Friday, May 27, 2011

News from the Network, Vol. 4, No. 21

This has been a slow week for "hard news." It seems that most of our time has been taken up in philosophical discussions. Consequently, we simply cut and pasted our blog postings from a copy we had of the paper on the Abraham Federation. Unfortunately, we were using an outdated version of the paper that needs revision. Since we were posting the paper to save the trouble of writing something ourselves, it would have defeated the purpose to do the necessarily revisions before posting. We took the easy way out. We posted something innocuous (ha) to replace yesterday's posting, and "suspended" posting the rest of the paper until "further notice" (which is author talk for "until somebody else does all the work"). The rest of the news items for this week are important, if not particularly exiting to hear about:

• Our CESJ Summer Fellows from Mauritania and Niger have been delving very deeply into the Just Third Way. They seem particularly enthusiastic about the potential of the Just Third Way as applied in Capital Homesteading to solve what seem to be perennial problems in Africa.

• The Fellows were introduced to Pollant Mpofu in the U.K. (via skype, of course). They seem to think there is a great deal that can be done to advance the Just Third Way through collaborative effort and opening doors.

• A professor of Medieval philosophy, along with Catholic and Muslim thinkers, has supported CESJ's position on the basis of the natural law: human reason. Faith is, of course, important, and can even help remove barriers to our understanding, but has its own role to fill, and does not replace reason. This is a critical issue, for we believe that Kelso and Adler's three principles of economic justice, as well as the four pillars of an economically just society, can be known by reason, or (as Aquinas put it) "not on documents of faith, but on the statements and reasons of the philosophers themselves." Basing the natural law on anything other than reason justifies the imposition of religious law and beliefs by force.

• Our revision of Capital Homesteading for Every Citizen is coming along. If you have the current version — don't worry, it's still valid. We just want to update figures and clarify our proposals to reform banking and financial institutions, as well as eliminate some redundancies and integrate the material in the appendices more into the main text. In short, it's mostly a "housekeeping" thing, and does not change the basic principles or theory.

• Wendy in Denver has been moving one or two mountains (and, given the size of the "hills" around Denver, that's something to brag about) to make connections, network, open doors, and set up meetings with potential prime movers. As a result, we may be able to send a delegation to the National Lawyers Association conference in June, and combine it with other important events.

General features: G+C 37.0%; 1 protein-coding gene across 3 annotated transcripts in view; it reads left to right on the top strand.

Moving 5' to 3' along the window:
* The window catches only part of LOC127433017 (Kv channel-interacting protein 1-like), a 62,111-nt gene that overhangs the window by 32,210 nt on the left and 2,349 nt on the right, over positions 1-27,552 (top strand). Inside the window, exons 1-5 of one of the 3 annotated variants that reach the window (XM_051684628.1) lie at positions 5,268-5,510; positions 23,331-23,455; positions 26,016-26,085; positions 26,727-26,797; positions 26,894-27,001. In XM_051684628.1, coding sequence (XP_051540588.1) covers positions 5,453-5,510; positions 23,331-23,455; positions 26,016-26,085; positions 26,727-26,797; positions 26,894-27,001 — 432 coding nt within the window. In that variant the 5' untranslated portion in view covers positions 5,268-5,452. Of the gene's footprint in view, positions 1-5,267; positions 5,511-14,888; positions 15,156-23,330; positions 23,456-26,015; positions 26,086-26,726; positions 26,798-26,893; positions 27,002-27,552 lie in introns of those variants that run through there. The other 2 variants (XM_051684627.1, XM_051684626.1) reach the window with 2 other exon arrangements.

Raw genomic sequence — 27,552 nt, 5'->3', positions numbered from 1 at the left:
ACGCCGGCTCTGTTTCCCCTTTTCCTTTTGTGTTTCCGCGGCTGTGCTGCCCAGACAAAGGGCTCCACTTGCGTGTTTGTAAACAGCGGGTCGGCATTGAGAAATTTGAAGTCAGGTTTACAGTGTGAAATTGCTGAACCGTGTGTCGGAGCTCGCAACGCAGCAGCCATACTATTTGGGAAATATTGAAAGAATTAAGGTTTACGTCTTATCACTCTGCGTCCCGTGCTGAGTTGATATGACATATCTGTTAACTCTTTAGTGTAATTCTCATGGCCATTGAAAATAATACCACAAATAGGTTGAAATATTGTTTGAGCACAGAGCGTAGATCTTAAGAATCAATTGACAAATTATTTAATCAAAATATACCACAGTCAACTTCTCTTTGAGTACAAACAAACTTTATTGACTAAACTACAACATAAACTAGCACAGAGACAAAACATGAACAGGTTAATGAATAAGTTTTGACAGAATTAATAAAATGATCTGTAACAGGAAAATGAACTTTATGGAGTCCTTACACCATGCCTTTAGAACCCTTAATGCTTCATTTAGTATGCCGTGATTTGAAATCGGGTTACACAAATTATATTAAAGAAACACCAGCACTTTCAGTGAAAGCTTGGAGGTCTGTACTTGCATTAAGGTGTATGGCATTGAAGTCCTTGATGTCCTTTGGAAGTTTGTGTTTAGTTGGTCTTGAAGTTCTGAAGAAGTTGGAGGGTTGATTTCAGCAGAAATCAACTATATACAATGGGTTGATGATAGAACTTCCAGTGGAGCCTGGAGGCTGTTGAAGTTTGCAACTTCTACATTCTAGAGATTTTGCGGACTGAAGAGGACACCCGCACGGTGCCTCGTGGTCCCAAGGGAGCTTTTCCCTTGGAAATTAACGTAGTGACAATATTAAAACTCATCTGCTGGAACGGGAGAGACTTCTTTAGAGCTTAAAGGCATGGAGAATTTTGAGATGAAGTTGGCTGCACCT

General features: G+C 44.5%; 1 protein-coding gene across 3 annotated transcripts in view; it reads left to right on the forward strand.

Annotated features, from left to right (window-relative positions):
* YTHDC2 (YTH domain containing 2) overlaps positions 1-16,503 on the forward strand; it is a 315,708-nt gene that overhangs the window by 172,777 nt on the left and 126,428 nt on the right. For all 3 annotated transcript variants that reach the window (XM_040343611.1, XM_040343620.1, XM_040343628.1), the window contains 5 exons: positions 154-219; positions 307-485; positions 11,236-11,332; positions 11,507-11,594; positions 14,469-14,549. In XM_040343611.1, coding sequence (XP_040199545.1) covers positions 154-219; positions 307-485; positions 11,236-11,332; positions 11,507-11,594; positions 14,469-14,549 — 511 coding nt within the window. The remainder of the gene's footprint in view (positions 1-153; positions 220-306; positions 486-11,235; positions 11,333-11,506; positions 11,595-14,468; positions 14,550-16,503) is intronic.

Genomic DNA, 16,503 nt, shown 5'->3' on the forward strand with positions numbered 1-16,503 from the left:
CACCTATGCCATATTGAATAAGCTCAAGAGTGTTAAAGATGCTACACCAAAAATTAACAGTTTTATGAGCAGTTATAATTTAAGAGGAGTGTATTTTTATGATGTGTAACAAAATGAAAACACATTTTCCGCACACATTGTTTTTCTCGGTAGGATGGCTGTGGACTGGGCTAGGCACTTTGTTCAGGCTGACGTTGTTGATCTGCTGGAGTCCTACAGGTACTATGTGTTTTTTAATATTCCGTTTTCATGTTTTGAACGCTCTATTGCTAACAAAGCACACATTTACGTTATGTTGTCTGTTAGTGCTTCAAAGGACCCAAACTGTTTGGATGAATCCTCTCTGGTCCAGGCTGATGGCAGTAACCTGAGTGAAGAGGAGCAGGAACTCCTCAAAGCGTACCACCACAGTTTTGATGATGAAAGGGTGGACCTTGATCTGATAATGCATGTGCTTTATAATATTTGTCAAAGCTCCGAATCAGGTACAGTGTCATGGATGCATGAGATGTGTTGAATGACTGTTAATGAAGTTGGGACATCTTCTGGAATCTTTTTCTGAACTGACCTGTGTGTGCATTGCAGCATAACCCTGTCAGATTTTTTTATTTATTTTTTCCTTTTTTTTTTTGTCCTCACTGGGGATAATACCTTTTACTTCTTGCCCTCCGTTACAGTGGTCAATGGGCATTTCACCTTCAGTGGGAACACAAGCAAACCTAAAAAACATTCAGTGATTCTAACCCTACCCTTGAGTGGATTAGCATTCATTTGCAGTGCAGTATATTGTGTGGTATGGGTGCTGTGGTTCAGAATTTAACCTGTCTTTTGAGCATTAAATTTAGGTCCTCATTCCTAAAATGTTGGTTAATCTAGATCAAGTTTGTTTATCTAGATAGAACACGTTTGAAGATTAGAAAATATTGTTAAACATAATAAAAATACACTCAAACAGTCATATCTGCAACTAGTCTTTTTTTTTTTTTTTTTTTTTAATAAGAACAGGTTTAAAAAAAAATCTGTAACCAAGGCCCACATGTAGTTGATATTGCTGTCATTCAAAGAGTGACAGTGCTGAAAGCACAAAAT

• Our draft of the "brief" study of the monetary, credit, financial and banking theory behind binary economics and the Just Third Way is finished — at least this writer's part. We still need to add in material about the theory behind Justice-Based Management, and review the adaptation of Norman Kurland's Prices and Money paper.

• As of this morning, we have had visitors from 50 different countries and 45 states and provinces in the United States and Canada to this blog over the past two months. Most visitors are from the United States, the UK, India, Canada, and Australia. People in Ghana, Barbados, Qatar, Belgium and India spent the most average time on the blog. The most popular posting this past week was once again "Thomas Hobbes on Private Property," followed by "Aristotle on Private Property," "Finding the Right Negatives," "In the Blink of an Eye," and the tribute to Robert Woodman.

Those are the happenings for this week, at least that we know about. If you have an accomplishment that you think should be listed, send us a note about it at mgreaney [at] cesj [dot] org, and we'll see that it gets into the next "issue." If you have a short (250-400 word) comment on a specific posting, please enter your comments in the blog — do not send them to us to post for you. All comments are moderated anyway, so we'll see it before it goes up.

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